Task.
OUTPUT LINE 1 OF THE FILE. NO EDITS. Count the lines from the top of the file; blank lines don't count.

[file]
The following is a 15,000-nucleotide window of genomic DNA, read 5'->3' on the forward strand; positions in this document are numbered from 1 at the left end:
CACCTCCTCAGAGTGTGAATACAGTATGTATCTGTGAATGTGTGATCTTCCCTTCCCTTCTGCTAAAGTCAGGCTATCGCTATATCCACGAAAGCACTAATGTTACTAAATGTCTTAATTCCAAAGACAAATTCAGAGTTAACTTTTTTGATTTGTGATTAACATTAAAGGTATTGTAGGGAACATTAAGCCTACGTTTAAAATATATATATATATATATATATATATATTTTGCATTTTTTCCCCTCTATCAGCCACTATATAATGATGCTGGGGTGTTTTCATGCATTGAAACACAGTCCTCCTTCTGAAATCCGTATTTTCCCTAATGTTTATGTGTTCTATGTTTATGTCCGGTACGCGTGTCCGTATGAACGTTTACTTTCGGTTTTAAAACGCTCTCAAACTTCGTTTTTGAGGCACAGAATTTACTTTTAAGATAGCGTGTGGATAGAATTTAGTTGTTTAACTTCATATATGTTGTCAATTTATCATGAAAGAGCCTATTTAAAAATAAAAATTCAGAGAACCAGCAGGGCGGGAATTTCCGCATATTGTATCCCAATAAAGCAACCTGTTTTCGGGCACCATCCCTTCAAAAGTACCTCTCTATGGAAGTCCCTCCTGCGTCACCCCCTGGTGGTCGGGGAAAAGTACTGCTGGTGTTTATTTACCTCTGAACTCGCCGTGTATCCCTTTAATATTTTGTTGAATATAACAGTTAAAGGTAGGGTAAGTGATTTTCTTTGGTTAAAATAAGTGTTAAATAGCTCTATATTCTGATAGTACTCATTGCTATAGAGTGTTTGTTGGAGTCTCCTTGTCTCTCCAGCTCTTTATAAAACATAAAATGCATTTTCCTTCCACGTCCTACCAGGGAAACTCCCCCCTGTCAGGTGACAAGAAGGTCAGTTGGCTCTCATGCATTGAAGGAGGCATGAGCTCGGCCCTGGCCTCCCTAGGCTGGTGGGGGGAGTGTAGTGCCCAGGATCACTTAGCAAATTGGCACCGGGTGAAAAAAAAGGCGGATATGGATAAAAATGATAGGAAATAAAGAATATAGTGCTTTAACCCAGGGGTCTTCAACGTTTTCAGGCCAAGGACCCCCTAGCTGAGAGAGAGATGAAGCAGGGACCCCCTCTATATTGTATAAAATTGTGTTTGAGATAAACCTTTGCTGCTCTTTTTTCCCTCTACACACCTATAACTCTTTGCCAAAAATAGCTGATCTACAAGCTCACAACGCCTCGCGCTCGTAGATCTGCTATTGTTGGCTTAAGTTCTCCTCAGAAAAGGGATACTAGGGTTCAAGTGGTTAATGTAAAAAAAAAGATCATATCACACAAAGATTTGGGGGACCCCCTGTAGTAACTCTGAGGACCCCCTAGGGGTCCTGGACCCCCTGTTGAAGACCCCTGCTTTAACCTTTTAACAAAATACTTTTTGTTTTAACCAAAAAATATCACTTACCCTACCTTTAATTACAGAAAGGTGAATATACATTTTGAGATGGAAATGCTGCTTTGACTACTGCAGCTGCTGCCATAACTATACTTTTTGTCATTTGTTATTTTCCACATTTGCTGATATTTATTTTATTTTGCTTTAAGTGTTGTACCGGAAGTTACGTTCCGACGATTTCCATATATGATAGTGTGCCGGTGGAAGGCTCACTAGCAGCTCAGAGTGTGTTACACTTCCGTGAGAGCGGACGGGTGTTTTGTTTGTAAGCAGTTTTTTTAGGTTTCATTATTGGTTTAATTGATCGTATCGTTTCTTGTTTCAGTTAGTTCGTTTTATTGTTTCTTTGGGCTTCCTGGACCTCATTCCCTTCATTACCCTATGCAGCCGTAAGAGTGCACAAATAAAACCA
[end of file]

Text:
The following is a 15,000-nucleotide window of genomic DNA, read 5'->3' on the forward strand; positions in this document are numbered from 1 at the left end: